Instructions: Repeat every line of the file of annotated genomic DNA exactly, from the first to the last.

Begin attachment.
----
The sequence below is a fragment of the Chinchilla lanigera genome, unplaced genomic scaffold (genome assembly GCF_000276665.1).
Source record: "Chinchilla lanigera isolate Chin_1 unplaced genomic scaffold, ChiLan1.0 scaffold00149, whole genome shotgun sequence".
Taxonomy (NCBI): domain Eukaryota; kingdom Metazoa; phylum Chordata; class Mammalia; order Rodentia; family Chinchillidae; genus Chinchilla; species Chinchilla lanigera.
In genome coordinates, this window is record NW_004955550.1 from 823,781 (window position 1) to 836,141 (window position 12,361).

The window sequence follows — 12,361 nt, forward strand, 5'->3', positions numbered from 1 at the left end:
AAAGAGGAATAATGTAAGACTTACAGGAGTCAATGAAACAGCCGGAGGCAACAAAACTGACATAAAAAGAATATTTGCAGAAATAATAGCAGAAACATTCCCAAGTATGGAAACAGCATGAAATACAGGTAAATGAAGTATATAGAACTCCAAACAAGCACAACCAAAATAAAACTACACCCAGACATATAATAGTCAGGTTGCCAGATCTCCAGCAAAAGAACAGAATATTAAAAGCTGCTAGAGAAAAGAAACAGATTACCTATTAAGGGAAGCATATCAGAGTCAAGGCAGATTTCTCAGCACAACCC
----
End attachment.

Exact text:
The sequence below is a fragment of the Chinchilla lanigera genome, unplaced genomic scaffold (genome assembly GCF_000276665.1).
Source record: "Chinchilla lanigera isolate Chin_1 unplaced genomic scaffold, ChiLan1.0 scaffold00149, whole genome shotgun sequence".
Taxonomy (NCBI): domain Eukaryota; kingdom Metazoa; phylum Chordata; class Mammalia; order Rodentia; family Chinchillidae; genus Chinchilla; species Chinchilla lanigera.
In genome coordinates, this window is record NW_004955550.1 from 823,781 (window position 1) to 836,141 (window position 12,361).

The window sequence follows — 12,361 nt, forward strand, 5'->3', positions numbered from 1 at the left end:
AAAGAGGAATAATGTAAGACTTACAGGAGTCAATGAAACAGCCGGAGGCAACAAAACTGACATAAAAAGAATATTTGCAGAAATAATAGCAGAAACATTCCCAAGTATGGAAACAGCATGAAATACAGGTAAATGAAGTATATAGAACTCCAAACAAGCACAACCAAAATAAAACTACACCCAGACATATAATAGTCAGGTTGCCAGATCTCCAGCAAAAGAACAGAATATTAAAAGCTGCTAGAGAAAAGAAACAGATTACCTATTAAGGGAAGCATATCAGAGTCAAGGCAGATTTCTCAGCACAACCC